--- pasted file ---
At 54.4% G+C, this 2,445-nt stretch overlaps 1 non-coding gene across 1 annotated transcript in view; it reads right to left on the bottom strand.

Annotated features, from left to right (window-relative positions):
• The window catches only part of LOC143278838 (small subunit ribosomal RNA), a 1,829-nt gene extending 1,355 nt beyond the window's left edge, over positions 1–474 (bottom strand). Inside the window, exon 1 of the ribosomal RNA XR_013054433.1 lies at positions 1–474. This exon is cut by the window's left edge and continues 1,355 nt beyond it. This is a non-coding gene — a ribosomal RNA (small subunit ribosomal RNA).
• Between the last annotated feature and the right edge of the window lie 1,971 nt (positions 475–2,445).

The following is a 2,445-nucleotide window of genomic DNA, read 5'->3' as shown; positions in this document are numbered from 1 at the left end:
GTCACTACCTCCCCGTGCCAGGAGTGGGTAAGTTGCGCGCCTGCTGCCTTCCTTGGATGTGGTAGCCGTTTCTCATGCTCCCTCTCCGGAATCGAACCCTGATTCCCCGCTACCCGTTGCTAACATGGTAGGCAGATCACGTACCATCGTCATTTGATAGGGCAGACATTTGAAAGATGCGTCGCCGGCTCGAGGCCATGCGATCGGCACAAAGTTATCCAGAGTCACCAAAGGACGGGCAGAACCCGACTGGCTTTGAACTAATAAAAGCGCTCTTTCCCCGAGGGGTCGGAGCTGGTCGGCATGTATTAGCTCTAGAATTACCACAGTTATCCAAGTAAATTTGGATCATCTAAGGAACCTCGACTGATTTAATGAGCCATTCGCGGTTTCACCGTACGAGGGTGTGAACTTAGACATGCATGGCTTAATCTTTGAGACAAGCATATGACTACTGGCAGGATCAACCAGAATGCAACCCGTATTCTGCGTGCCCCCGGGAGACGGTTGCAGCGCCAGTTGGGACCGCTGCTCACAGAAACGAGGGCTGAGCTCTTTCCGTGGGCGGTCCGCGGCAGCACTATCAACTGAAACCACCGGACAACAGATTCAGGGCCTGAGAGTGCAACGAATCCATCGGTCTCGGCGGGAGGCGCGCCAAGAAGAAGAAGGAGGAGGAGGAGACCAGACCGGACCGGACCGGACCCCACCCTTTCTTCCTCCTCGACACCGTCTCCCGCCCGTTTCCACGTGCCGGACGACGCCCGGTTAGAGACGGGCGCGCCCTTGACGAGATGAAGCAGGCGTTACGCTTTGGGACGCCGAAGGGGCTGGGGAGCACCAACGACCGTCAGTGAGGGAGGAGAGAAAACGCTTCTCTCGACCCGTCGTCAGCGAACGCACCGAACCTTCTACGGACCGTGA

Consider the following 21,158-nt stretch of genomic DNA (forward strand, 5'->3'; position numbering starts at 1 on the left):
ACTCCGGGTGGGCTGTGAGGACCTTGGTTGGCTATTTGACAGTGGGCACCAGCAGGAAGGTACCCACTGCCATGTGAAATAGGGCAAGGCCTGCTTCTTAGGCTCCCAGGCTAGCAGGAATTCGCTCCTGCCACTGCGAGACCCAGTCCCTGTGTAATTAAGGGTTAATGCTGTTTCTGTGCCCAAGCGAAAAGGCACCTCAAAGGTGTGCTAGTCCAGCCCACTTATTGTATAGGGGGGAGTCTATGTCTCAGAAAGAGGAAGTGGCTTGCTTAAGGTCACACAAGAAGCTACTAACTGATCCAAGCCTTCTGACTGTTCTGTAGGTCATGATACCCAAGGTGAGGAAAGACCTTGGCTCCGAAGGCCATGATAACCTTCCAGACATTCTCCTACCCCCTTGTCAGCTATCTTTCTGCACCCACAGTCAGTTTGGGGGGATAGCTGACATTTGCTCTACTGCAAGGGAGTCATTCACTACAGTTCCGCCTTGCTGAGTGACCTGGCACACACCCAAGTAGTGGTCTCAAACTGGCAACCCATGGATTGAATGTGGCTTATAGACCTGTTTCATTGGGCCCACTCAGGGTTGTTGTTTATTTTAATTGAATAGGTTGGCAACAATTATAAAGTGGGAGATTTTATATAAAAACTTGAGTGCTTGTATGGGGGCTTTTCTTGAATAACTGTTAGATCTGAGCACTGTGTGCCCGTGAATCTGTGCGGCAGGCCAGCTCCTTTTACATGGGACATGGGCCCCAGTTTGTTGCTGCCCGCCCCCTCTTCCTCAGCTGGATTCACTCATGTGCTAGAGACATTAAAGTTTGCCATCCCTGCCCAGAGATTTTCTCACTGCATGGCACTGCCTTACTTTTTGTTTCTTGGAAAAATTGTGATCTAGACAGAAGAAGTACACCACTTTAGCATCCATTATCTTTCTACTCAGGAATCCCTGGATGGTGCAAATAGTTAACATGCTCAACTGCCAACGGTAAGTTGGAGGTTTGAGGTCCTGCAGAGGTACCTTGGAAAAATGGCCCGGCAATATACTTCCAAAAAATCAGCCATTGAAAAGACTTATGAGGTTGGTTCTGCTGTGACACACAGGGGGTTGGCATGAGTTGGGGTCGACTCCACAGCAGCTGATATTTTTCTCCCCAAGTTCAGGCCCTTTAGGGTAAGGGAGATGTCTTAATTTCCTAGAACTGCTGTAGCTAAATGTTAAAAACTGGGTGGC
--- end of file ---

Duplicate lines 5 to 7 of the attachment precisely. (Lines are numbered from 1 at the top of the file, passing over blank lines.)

The following is a 2,445-nucleotide window of genomic DNA, read 5'->3' as shown; positions in this document are numbered from 1 at the left end:
GTCACTACCTCCCCGTGCCAGGAGTGGGTAAGTTGCGCGCCTGCTGCCTTCCTTGGATGTGGTAGCCGTTTCTCATGCTCCCTCTCCGGAATCGAACCCTGATTCCCCGCTACCCGTTGCTAACATGGTAGGCAGATCACGTACCATCGTCATTTGATAGGGCAGACATTTGAAAGATGCGTCGCCGGCTCGAGGCCATGCGATCGGCACAAAGTTATCCAGAGTCACCAAAGGACGGGCAGAACCCGACTGGCTTTGAACTAATAAAAGCGCTCTTTCCCCGAGGGGTCGGAGCTGGTCGGCATGTATTAGCTCTAGAATTACCACAGTTATCCAAGTAAATTTGGATCATCTAAGGAACCTCGACTGATTTAATGAGCCATTCGCGGTTTCACCGTACGAGGGTGTGAACTTAGACATGCATGGCTTAATCTTTGAGACAAGCATATGACTACTGGCAGGATCAACCAGAATGCAACCCGTATTCTGCGTGCCCCCGGGAGACGGTTGCAGCGCCAGTTGGGACCGCTGCTCACAGAAACGAGGGCTGAGCTCTTTCCGTGGGCGGTCCGCGGCAGCACTATCAACTGAAACCACCGGACAACAGATTCAGGGCCTGAGAGTGCAACGAATCCATCGGTCTCGGCGGGAGGCGCGCCAAGAAGAAGAAGGAGGAGGAGGAGACCAGACCGGACCGGACCGGACCCCACCCTTTCTTCCTCCTCGACACCGTCTCCCGCCCGTTTCCACGTGCCGGACGACGCCCGGTTAGAGACGGGCGCGCCCTTGACGAGATGAAGCAGGCGTTACGCTTTGGGACGCCGAAGGGGCTGGGGAGCACCAACGACCGTCAGTGAGGGAGGAGAGAAAACGCTTCTCTCGACCCGTCGTCAGCGAACGCACCGAACCTTCTACGGACCGTGA

Consider the following 21,158-nt stretch of genomic DNA (forward strand, 5'->3'; position numbering starts at 1 on the left):